By Peter Matthews
Standing in the shower this morning, I was thinking about reality and its different forms.
There’s reality TV, virtual reality, and of course actual reality. At the opposite end of the spectrum from actual reality is denial, often referred to as being up the [Egyptian] river.
I’m sure we are all prone to taking a trip up the river every now and then, and some people seem actually to inhabit the upper reaches.
Somewhere between reality and denial there exists what seems best described as ‘chosen reality’. A person may not necessarily deny that a fact is true, but rather believe, or at least behave and live as though, there is an alternate truth – one which suits them better.
A chosen reality might be a situation where somebody can’t bear the thought of a lamb being slaughtered – those white fluffy symbols of new life and joy which adorn the pages of calendars and Easter egg boxes – and therefore they remove that section of the truth from their mental picture. So now the origin of lamb cutlets is the supermarket shelf, and all is well.
Another might be where a person knows they should recycle used items, but they don’t. For this person, the trajectory of an item once it is placed in the rubbish is removed. This person knows only too well what will happen; it will end up in landfill, but we can leave that part out of our chosen reality because it’s a bit difficult to deal with.
Alice Morgan, a character in the TV series Luther is part genius, part psychopath, and part malignant narcissist but she does a nice line in quotable truths and my favourite is this: “People continue to believe that the future will be better than the evidence of the present can possibly suggest”. That’s a nice summary of what I’m talking about; not so much denial as a choice to believe in something a bit less troubling than the truth.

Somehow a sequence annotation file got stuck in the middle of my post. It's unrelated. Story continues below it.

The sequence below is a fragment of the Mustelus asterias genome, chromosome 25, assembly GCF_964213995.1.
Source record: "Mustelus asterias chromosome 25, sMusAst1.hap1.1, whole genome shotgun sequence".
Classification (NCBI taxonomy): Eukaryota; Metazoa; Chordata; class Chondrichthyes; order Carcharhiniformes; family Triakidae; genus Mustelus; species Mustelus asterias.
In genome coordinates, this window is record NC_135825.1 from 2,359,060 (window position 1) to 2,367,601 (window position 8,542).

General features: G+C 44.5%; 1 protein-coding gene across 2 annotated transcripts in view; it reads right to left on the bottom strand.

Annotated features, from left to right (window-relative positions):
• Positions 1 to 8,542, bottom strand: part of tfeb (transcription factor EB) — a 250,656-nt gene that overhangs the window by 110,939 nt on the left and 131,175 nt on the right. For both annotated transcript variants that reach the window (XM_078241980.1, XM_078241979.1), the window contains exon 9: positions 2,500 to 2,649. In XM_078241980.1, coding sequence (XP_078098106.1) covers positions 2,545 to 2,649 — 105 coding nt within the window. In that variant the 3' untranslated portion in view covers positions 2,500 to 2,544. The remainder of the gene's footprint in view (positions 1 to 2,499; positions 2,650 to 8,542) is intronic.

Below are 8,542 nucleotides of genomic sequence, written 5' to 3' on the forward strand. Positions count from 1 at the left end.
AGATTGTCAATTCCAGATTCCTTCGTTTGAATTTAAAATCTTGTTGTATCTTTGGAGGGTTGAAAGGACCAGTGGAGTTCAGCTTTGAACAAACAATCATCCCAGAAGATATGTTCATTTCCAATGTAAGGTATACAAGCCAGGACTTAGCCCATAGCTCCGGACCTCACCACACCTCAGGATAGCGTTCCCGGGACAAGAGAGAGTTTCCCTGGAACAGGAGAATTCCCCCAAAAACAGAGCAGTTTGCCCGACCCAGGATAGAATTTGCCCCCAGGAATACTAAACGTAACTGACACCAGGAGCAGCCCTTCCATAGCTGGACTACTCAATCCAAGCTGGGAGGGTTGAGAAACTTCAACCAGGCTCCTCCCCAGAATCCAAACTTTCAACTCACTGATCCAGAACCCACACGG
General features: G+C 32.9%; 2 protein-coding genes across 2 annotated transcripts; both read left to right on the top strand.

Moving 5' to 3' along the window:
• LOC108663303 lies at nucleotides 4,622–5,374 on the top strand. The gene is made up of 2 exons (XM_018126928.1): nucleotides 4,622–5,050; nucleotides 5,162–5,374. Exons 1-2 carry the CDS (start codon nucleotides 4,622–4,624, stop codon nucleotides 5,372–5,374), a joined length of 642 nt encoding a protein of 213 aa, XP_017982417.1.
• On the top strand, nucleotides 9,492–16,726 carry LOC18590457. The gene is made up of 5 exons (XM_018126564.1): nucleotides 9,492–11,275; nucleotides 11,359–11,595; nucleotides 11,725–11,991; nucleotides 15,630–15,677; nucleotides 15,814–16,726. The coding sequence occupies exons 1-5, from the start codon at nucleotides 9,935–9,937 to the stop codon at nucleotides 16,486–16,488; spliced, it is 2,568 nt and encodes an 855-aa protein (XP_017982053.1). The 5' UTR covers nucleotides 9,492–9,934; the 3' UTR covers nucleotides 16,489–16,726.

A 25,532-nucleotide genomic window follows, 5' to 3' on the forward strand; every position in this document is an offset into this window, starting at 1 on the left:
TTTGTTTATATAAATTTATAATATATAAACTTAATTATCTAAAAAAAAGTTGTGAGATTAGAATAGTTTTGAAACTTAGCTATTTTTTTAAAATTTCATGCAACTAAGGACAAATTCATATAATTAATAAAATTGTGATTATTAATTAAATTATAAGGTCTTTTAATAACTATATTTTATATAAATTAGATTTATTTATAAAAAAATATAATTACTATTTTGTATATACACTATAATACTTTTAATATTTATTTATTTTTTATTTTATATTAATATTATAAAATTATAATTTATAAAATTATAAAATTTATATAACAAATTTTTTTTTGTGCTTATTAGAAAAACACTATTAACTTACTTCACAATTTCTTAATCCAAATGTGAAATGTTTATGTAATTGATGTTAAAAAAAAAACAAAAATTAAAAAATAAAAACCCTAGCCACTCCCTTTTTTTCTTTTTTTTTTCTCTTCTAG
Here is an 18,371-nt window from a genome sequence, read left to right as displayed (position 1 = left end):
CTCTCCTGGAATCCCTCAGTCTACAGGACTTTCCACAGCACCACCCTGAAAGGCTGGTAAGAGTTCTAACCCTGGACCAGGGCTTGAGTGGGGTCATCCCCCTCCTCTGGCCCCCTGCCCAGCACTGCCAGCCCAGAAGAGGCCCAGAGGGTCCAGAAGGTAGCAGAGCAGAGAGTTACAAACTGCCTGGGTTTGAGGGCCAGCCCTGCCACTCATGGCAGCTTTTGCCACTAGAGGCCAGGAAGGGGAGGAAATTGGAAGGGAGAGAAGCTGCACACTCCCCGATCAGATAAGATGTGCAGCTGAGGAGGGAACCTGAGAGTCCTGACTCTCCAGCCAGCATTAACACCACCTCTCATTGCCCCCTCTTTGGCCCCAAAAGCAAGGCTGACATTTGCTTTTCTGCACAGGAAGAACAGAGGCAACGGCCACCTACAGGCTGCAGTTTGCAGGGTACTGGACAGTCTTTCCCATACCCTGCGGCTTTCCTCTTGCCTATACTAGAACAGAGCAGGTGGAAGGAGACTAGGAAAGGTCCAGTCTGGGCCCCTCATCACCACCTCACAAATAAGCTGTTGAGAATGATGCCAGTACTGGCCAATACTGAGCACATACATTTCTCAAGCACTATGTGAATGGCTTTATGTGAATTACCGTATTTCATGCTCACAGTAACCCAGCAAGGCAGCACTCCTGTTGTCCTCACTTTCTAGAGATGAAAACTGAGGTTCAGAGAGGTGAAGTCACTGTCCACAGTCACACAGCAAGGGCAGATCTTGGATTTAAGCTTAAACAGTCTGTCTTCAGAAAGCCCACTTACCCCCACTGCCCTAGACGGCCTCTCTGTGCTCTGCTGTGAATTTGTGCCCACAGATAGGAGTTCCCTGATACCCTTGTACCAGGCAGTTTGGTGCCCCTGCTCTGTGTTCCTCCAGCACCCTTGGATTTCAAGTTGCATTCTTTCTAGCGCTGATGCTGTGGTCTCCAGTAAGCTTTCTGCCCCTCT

So, I guess what we all need to do is make a habit of unpacking the too hard basket every now and then.
From an environmental point of view this means sifting through the beer box stuffed with rubbish and separating out the glass jars and beer bottles from the food scraps and non-recyclable refuse. That was something I had to do this morning, having just returned from an idyllic long weekend touring as many Marlborough wineries as our group of five could fit into three days. Dealing with the household garbage this morning wasn’t a pleasant job but if we are to preserve our amazingly beautiful country, and the planet, for future generations we must deal with actual reality, and that’s often a bit more difficult and gritty than the chosen version in which many of us live.
Let’s hear about Waipā’s environmental heroes – Contact Peter Matthews at: firstname.lastname@example.org